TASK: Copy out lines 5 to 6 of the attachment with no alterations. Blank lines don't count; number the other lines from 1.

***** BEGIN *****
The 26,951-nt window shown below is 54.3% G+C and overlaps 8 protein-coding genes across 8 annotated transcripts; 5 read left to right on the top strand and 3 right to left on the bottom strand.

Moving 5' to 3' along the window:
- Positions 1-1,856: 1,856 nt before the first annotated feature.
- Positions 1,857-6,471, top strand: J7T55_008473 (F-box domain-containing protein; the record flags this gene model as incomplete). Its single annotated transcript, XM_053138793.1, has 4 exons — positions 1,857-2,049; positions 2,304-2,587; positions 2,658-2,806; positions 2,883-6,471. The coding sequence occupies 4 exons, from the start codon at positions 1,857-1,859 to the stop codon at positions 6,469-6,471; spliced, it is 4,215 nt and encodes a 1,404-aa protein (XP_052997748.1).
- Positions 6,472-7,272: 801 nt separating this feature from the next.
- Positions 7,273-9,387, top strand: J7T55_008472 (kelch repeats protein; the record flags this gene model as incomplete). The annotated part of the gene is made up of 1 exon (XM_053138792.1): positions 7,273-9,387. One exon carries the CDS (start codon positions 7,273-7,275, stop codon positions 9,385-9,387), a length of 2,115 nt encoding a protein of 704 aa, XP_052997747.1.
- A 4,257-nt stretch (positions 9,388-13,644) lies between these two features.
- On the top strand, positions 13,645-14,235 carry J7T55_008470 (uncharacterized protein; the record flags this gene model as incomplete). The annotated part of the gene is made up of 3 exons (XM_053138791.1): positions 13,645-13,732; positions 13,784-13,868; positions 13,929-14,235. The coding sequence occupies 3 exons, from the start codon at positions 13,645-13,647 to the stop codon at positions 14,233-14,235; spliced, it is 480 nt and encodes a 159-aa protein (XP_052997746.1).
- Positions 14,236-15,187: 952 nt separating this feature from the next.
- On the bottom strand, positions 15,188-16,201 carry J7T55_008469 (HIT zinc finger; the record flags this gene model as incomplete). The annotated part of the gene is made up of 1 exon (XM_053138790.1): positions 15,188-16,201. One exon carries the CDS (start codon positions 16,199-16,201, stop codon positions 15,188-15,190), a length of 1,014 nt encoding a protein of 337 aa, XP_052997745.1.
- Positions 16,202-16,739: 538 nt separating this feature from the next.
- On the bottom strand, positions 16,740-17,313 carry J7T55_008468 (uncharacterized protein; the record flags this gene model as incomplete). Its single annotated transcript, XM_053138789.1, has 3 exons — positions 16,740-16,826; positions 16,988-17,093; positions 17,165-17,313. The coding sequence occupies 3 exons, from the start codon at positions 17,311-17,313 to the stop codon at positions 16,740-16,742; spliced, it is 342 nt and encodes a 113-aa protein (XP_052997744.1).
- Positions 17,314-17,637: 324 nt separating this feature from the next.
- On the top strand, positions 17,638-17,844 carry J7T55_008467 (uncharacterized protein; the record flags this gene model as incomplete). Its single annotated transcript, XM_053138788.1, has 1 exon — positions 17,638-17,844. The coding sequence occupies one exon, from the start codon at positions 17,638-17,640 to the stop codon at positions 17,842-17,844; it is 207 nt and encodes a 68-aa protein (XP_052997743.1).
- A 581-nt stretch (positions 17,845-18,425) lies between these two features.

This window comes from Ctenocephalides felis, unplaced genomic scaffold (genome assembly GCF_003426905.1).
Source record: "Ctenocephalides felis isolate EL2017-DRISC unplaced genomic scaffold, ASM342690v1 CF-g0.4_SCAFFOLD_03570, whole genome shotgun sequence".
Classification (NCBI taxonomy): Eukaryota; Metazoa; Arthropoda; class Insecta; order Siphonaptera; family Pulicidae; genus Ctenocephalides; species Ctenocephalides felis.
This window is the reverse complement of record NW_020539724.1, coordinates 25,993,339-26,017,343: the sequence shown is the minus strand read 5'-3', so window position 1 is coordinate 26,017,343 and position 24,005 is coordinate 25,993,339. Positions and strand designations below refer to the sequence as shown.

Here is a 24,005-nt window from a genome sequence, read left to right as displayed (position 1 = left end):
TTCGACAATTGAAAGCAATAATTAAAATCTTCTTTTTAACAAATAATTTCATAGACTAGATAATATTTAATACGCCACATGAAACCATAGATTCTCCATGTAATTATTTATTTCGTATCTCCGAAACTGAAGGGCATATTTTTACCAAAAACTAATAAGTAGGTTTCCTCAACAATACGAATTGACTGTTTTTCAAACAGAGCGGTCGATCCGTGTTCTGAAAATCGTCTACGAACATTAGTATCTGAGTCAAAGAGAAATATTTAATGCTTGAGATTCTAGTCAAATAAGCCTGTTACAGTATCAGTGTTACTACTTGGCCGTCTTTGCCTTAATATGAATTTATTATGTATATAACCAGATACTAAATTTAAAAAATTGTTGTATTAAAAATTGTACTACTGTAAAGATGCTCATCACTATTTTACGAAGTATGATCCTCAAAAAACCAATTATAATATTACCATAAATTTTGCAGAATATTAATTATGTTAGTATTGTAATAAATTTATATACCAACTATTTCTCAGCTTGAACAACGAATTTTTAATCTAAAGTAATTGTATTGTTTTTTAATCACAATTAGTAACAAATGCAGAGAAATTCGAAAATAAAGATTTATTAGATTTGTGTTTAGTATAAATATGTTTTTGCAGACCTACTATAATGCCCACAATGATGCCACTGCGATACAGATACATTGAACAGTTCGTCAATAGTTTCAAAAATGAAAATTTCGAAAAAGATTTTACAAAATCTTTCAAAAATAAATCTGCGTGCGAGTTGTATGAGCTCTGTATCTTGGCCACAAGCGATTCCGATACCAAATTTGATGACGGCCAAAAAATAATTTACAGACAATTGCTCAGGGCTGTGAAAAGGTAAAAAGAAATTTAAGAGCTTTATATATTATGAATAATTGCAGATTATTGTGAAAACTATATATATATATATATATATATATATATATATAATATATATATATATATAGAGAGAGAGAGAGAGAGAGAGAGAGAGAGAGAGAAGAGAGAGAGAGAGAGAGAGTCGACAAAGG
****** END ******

- Positions 6,472-7,272: 801 nt separating this feature from the next.
- Positions 7,273-9,387, top strand: J7T55_008472 (kelch repeats protein; the record flags this gene model as incomplete). The annotated part of the gene is made up of 1 exon (XM_053138792.1): positions 7,273-9,387. One exon carries the CDS (start codon positions 7,273-7,275, stop codon positions 9,385-9,387), a length of 2,115 nt encoding a protein of 704 aa, XP_052997747.1.